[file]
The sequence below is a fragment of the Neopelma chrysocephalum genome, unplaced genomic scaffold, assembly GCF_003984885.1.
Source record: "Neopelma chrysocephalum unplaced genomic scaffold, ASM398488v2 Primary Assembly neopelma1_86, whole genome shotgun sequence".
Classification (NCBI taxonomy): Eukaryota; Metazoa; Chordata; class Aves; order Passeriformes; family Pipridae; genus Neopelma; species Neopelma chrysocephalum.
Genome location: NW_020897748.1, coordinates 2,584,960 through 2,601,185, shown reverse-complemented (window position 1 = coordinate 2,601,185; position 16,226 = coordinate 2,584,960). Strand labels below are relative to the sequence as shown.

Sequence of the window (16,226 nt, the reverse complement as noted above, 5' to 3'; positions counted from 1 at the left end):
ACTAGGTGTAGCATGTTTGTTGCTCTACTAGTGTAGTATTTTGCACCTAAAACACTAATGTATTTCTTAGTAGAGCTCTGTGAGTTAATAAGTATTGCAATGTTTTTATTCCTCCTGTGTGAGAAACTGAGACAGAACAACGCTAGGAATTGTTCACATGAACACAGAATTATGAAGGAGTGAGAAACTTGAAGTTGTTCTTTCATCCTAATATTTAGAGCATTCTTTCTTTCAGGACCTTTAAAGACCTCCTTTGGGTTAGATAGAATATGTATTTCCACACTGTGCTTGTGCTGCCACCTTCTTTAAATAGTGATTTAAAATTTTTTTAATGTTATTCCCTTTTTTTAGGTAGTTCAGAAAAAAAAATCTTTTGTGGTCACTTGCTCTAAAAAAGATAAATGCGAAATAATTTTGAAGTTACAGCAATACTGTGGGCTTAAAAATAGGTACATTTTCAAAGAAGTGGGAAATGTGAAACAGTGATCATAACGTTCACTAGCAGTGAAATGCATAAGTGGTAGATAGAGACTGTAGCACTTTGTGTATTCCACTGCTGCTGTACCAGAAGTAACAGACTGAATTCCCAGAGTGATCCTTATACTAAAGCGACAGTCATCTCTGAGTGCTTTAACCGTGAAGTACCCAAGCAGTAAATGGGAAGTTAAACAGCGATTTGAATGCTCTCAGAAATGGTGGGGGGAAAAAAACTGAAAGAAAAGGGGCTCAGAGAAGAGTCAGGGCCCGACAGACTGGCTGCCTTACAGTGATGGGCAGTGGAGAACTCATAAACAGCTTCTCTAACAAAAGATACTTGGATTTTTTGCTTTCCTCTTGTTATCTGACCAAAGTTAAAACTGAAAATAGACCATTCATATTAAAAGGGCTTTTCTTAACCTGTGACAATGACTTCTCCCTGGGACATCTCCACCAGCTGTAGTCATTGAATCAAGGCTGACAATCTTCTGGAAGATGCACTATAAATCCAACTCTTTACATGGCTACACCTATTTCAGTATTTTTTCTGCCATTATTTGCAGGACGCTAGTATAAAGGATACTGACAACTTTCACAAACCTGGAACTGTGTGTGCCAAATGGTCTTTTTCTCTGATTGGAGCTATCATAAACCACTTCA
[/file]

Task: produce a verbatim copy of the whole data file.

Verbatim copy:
The sequence below is a fragment of the Neopelma chrysocephalum genome, unplaced genomic scaffold, assembly GCF_003984885.1.
Source record: "Neopelma chrysocephalum unplaced genomic scaffold, ASM398488v2 Primary Assembly neopelma1_86, whole genome shotgun sequence".
Classification (NCBI taxonomy): Eukaryota; Metazoa; Chordata; class Aves; order Passeriformes; family Pipridae; genus Neopelma; species Neopelma chrysocephalum.
Genome location: NW_020897748.1, coordinates 2,584,960 through 2,601,185, shown reverse-complemented (window position 1 = coordinate 2,601,185; position 16,226 = coordinate 2,584,960). Strand labels below are relative to the sequence as shown.

Sequence of the window (16,226 nt, the reverse complement as noted above, 5' to 3'; positions counted from 1 at the left end):
ACTAGGTGTAGCATGTTTGTTGCTCTACTAGTGTAGTATTTTGCACCTAAAACACTAATGTATTTCTTAGTAGAGCTCTGTGAGTTAATAAGTATTGCAATGTTTTTATTCCTCCTGTGTGAGAAACTGAGACAGAACAACGCTAGGAATTGTTCACATGAACACAGAATTATGAAGGAGTGAGAAACTTGAAGTTGTTCTTTCATCCTAATATTTAGAGCATTCTTTCTTTCAGGACCTTTAAAGACCTCCTTTGGGTTAGATAGAATATGTATTTCCACACTGTGCTTGTGCTGCCACCTTCTTTAAATAGTGATTTAAAATTTTTTTAATGTTATTCCCTTTTTTTAGGTAGTTCAGAAAAAAAAATCTTTTGTGGTCACTTGCTCTAAAAAAGATAAATGCGAAATAATTTTGAAGTTACAGCAATACTGTGGGCTTAAAAATAGGTACATTTTCAAAGAAGTGGGAAATGTGAAACAGTGATCATAACGTTCACTAGCAGTGAAATGCATAAGTGGTAGATAGAGACTGTAGCACTTTGTGTATTCCACTGCTGCTGTACCAGAAGTAACAGACTGAATTCCCAGAGTGATCCTTATACTAAAGCGACAGTCATCTCTGAGTGCTTTAACCGTGAAGTACCCAAGCAGTAAATGGGAAGTTAAACAGCGATTTGAATGCTCTCAGAAATGGTGGGGGGAAAAAAACTGAAAGAAAAGGGGCTCAGAGAAGAGTCAGGGCCCGACAGACTGGCTGCCTTACAGTGATGGGCAGTGGAGAACTCATAAACAGCTTCTCTAACAAAAGATACTTGGATTTTTTGCTTTCCTCTTGTTATCTGACCAAAGTTAAAACTGAAAATAGACCATTCATATTAAAAGGGCTTTTCTTAACCTGTGACAATGACTTCTCCCTGGGACATCTCCACCAGCTGTAGTCATTGAATCAAGGCTGACAATCTTCTGGAAGATGCACTATAAATCCAACTCTTTACATGGCTACACCTATTTCAGTATTTTTTCTGCCATTATTTGCAGGACGCTAGTATAAAGGATACTGACAACTTTCACAAACCTGGAACTGTGTGTGCCAAATGGTCTTTTTCTCTGATTGGAGCTATCATAAACCACTTCA